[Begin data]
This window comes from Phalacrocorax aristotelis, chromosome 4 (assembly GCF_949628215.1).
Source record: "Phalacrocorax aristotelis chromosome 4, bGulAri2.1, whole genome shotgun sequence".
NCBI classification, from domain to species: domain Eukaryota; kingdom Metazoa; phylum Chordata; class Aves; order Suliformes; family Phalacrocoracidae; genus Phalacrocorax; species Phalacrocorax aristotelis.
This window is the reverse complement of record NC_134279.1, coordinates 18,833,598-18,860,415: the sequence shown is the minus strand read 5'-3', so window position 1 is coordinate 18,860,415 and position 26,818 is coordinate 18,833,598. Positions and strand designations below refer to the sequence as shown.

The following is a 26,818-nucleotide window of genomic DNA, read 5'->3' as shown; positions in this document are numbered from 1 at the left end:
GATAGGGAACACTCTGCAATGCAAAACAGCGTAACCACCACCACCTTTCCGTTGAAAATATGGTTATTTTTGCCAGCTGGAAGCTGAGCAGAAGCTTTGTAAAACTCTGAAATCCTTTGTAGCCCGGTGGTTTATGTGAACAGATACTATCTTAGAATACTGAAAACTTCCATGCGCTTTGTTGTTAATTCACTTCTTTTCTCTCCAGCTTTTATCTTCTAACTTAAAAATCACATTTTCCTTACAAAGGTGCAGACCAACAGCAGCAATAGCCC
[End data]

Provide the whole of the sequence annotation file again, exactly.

This window comes from Phalacrocorax aristotelis, chromosome 4 (assembly GCF_949628215.1).
Source record: "Phalacrocorax aristotelis chromosome 4, bGulAri2.1, whole genome shotgun sequence".
NCBI classification, from domain to species: domain Eukaryota; kingdom Metazoa; phylum Chordata; class Aves; order Suliformes; family Phalacrocoracidae; genus Phalacrocorax; species Phalacrocorax aristotelis.
This window is the reverse complement of record NC_134279.1, coordinates 18,833,598-18,860,415: the sequence shown is the minus strand read 5'-3', so window position 1 is coordinate 18,860,415 and position 26,818 is coordinate 18,833,598. Positions and strand designations below refer to the sequence as shown.

The following is a 26,818-nucleotide window of genomic DNA, read 5'->3' as shown; positions in this document are numbered from 1 at the left end:
GATAGGGAACACTCTGCAATGCAAAACAGCGTAACCACCACCACCTTTCCGTTGAAAATATGGTTATTTTTGCCAGCTGGAAGCTGAGCAGAAGCTTTGTAAAACTCTGAAATCCTTTGTAGCCCGGTGGTTTATGTGAACAGATACTATCTTAGAATACTGAAAACTTCCATGCGCTTTGTTGTTAATTCACTTCTTTTCTCTCCAGCTTTTATCTTCTAACTTAAAAATCACATTTTCCTTACAAAGGTGCAGACCAACAGCAGCAATAGCCC